We all learned in high school science class that “Nature abhors a vacuum.” If there’s an empty space something will always fill it; in fact there can be no such thing as a truly empty space. Gardeners are well aware of this, having observed firsthand that weeds in gardens and lawns do best when there’s no competition.
All of nature, all living things, are in relentless competition with each other for food, water and ideal growing conditions. Smart gardeners understand what the ideal conditions are for any plant in the landscape, and attempt to match the plant with conditions it prefers. Nature itself will correct any errors.
“Ditch lilies” are a terrific example. Right now it’s easy to see them along the roadside, cheerfully blooming bright orange. These are the native Hemerocallis, commonly called “tiger lilies” or “ditch lilies”. All Hemerocallis are referred to as daylilies because each individual flower only blooms for one day. Their show lasts for weeks because new buds are constantly forming and opening to replace the ones that are fading.
If you look closely at colonies of tiger lilies along the roadsides you’ll see that they naturally “colonize”, forming dense clumps that spread underground. If you’ve ever tried to separate and thin a colony of daylilies you can understand why very few other plants manage to survive among a colony of established daylilies. The fingerlike roots of daylilies, called rhizomes, are so densely intertwined that they choke out all but the most determined invaders, winning the battle for food, water and sunlight by overwhelming other vegetation.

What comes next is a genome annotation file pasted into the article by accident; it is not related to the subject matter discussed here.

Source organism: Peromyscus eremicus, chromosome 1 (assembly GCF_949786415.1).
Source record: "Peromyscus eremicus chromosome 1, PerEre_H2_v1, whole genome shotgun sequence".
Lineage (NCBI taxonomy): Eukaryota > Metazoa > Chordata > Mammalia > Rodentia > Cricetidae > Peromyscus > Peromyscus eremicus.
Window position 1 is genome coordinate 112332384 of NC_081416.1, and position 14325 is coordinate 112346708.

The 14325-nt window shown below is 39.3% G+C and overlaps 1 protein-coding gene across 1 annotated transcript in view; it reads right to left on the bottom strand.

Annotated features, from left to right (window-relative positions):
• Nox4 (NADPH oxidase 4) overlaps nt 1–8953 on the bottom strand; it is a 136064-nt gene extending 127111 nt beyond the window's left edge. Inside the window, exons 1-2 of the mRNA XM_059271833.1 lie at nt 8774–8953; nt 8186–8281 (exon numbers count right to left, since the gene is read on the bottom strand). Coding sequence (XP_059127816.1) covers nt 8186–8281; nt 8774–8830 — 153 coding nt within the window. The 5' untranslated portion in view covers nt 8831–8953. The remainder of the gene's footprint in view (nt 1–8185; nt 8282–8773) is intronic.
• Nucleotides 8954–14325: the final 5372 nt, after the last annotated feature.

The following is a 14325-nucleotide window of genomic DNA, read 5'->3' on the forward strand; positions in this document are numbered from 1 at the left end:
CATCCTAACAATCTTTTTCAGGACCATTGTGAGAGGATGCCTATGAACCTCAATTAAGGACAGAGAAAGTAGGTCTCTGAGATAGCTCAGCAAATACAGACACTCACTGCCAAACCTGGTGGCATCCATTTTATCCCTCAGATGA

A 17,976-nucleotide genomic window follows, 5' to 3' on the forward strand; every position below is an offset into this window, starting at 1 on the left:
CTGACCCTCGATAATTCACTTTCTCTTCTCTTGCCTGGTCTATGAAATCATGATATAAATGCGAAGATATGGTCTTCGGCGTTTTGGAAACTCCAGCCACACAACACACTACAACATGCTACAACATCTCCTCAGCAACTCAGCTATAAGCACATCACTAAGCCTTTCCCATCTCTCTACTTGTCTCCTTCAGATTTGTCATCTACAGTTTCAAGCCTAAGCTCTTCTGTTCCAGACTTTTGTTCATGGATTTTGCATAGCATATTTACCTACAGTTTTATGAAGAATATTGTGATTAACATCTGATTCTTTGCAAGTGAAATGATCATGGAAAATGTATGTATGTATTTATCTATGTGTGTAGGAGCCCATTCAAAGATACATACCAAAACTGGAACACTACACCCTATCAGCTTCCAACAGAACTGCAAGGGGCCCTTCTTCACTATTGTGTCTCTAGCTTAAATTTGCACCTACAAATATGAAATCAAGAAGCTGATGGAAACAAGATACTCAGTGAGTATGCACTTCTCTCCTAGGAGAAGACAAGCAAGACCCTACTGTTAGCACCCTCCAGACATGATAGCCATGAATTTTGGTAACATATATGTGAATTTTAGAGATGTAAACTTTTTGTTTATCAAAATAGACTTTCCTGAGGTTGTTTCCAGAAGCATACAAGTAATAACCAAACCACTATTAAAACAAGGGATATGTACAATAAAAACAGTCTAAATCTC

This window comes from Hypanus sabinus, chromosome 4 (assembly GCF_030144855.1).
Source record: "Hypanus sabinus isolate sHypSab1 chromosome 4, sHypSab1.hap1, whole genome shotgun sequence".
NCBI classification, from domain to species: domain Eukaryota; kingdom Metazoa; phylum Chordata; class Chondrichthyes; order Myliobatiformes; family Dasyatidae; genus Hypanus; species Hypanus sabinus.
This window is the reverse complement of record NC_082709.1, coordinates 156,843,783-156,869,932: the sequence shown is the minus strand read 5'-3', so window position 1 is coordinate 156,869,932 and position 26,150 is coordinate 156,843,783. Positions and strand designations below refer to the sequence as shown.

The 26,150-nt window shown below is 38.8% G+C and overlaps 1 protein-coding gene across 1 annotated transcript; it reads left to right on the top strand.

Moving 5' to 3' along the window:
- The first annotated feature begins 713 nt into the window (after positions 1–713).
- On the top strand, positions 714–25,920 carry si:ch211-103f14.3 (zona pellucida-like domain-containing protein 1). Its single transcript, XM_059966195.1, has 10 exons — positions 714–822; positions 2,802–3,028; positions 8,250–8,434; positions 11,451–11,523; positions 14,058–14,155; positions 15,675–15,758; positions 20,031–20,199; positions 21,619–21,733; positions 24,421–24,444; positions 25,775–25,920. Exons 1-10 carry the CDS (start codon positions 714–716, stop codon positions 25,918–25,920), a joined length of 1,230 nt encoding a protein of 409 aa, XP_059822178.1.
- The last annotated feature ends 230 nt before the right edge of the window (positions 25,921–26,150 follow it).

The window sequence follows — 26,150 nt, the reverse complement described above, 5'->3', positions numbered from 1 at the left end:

Daylilies are very easy to cross-breed, creating an endless variety of colorful hybrids. While their bloom shape, color and size may vary widely, all daylilies share the dense root system and colonizing habit of the native ditch lilies. The way tiger lilies thrive in the moist, sunny conditions and rich soil in roadside ditches tells us what growing conditions all daylilies prefer.
What part of this lesson can we apply in our home landscapes? First, that daylilies in the right conditions will thrive and dominate with almost zero maintenance. If you take the trouble to till and enrich the soil, daylilies will rapidly establish themselves and squeeze out weeds and lawn grasses. When they’re not in bloom they have the lush look of ornamental grasses.
So, where would you use this plant to reduce your maintenance chores? How about starting under all the fences you have to Roundup or “weed-eat” every summer weekend? Nobody enjoys this drudgery, and it’s hard on your fence posts year after year. If just once you cleaned out and loosened the soil in a two-foot wide strip under your fences, planted some daylily divisions, and put down some mulch around them, you could kiss this onerous chore goodbye forever.
Tired of trimming around light poles, fire hydrants, guy wires and other obstructions around your yard? Make planting beds around them and start some daylily plants. The same trick works along walls on the sunny side of garages and sheds. You have to mulch them for a year or two and keep them free of weeds, and then they’ll take over and do the job for you. Easy and pretty. Problem solved!
Steve Boehme is a landscape designer/installer specializing in landscape “makeovers”. “Let’s Grow” is published weekly; column archives are online at www.goodseedfarm.com. For more information call GoodSeed Farm Landscapes at (937) 587-7021.